I inquired of Captain Reparti about the boy that was carried by this place, as it was done while the command devolved on him, between the death of the late general and the arrival of the present. He acknowledged that a boy had been carried past, and that the Indians had two or three white men's scalps (I was told by some of the Indians at Venango, eight), but pretended to have forgotten the name of the place where the boy came from, and all the particular facts, though he had questioned him for some hours, as they were carrying him past. I likewise inquired what they had done with John Trotter and James McClocklan, two Pennsylvania traders, whom they had taken with all their goods. They told me, that they had been sent to Canada, but were now returned home.

This evening I received an answer to his Honor the Governor's letter from the commandant.

December 15.—The commandant ordered a plentiful store of liquor and provision to be put on board our canoes, and appeared to be extremely complaisant, though he was exerting every artifice which he could invent to set our Indians at variance with us, to prevent their going until after our departure; presents, rewards, and everything, which could he suggested by him or his officers. I cannot say that ever in my life I suffered so much anxiety as I did in this affair. I saw that every stratagem which the most fruitful brain could invent was practised to win the Half-King to their interest, and that leaving him there was giving them the opportunity they aimed at. I went to the Half-King and pressed him in the strongest terms to go; he told me that the commandant would not discharge him until the morning. I then went to the commandant and desired him to do their business, and complained of ill treatment; for keeping them, as they were part of my company, was detaining me. This he promised not to do, but to forward my journey as much as he could. He protested he did not keep them, but was ignorant of the cause of their stay; though I soon found it out. He had promised them a present of guns, if they would wait until the morning. As I was very much pressed by the Indians to wait this day for them, I consented, on a promise that nothing should hinder them in the morning.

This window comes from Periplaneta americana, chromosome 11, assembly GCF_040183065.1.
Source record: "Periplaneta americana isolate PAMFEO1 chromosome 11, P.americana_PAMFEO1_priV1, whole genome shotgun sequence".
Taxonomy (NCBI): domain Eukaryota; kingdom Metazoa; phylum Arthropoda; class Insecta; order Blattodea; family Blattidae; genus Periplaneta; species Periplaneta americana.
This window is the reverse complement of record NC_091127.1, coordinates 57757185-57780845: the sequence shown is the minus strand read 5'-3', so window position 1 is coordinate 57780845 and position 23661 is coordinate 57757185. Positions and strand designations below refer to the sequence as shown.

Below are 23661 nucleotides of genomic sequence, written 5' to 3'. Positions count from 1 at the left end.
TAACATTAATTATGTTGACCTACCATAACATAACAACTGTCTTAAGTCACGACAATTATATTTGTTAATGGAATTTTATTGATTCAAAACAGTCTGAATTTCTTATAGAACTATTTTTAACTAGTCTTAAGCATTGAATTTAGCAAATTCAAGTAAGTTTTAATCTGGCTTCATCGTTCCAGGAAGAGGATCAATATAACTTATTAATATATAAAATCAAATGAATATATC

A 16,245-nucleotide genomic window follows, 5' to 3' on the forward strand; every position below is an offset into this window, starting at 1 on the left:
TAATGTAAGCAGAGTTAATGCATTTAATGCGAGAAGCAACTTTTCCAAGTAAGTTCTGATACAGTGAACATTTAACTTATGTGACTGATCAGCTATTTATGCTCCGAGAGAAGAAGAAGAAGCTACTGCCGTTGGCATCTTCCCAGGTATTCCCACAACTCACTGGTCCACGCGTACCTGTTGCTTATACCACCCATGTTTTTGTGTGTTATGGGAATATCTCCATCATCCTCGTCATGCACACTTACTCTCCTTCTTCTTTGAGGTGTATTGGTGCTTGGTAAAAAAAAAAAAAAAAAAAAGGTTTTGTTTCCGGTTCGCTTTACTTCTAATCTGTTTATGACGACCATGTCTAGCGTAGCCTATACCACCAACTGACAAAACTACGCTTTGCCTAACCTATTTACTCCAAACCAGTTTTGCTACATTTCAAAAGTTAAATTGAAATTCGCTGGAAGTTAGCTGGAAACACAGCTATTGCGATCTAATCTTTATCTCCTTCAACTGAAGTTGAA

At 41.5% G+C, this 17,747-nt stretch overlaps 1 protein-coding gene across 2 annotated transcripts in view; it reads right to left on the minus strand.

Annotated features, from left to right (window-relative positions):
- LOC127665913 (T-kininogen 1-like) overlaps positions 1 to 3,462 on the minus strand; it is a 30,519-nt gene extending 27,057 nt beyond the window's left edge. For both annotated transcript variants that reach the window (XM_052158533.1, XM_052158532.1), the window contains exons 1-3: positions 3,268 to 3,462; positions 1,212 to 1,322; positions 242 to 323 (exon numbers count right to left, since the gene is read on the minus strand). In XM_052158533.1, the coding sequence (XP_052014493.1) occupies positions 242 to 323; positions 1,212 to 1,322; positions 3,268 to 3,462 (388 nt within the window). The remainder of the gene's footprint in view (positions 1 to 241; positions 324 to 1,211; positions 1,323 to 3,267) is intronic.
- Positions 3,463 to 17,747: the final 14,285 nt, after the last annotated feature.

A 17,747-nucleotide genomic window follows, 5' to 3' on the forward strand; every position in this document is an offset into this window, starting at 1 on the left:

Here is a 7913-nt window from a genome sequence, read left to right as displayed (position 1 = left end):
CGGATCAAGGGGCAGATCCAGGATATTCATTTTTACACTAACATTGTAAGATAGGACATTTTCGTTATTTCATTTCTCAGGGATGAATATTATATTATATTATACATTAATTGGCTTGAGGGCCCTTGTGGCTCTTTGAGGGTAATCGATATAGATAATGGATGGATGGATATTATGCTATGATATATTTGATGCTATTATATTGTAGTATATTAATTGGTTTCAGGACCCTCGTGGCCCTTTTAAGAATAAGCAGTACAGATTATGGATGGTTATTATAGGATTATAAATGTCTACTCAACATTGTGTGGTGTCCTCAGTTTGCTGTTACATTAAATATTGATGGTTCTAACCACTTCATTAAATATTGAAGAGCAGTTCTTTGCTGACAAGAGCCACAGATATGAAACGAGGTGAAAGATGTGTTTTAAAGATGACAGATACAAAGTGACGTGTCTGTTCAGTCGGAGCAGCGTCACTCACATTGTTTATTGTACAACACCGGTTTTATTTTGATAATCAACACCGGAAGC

December 16.—The bench were not slack in their inventions to keep the Indians this day also. But as they were obliged, according to promise, to give the present, they then endeavored to try the power of liquor, which I doubt not would have prevailed at any other time than this; but I urged and insisted with the King so closely upon his word, that he refrained, and set off with us as he had engaged.

We had a tedious and very fatiguing passage down the creek. Several times we had like to have been staved against rocks; and many times were obliged all hands to get out and remain in the water half an hour or more, getting over the shoals. At one place, the ice had lodged, and made it impassable by water; we were, therefore, obliged to carry our canoe across the neck of land, a quarter of a mile over. We did not reach Venango until the 22nd, where we met with our horses,

This creek is extremely crooked. I dare say the distance between the fort and Venango cannot be less than one hundred and thirty miles, to follow the meanders.

December 23.—When I got things ready to set off, I sent for the Half-King, to know whether he intended to go with us or by water. He told me that White Thunder had hurt himself much, and was sick and unable to walk; therefore he was obliged to carry him down in a canoe, As I found he intended to stay here a day or two, and knew that Monsieur Joncaire would employ every scheme to set him against the English, as he had before done, I told him, I hoped he would guard against his flattery, and let no flue speeches influence him in their favor. He desired I might not be concerned, for he knew the French too well for any thing to engage him in their favor; and that though he could not go down with us, he yet would endeavor to meet at the Fork with Joseph Campbell, to deliver a speech for me to carry to his Honor the Governor. He told me he would order the Young Hunter to attend us, and get provisions, etc. if wanted.

Our horses were now so weak and feeble, and the baggage so heavy (as we were obliged to provide all the necessaries which the journey would require), that we doubted much their performing it. Therefore, myself and others, except the drivers, who were obliged to ride, gave up our horses for packs, to assist along with the baggage. I put myself in an Indian walking-dress, and continued with them three days, until I found there was no probability of their getting home in any reasonable time. The horses became less able to travel every day; the cold increased very fast; and the roads were becoming much worse by a deep snow, continually freezing; therefore, as I was uneasy to get back, to make report of my proceedings to his Honor the Governor, I determined to prosecute my journey, the nearest way through the woods, on foot.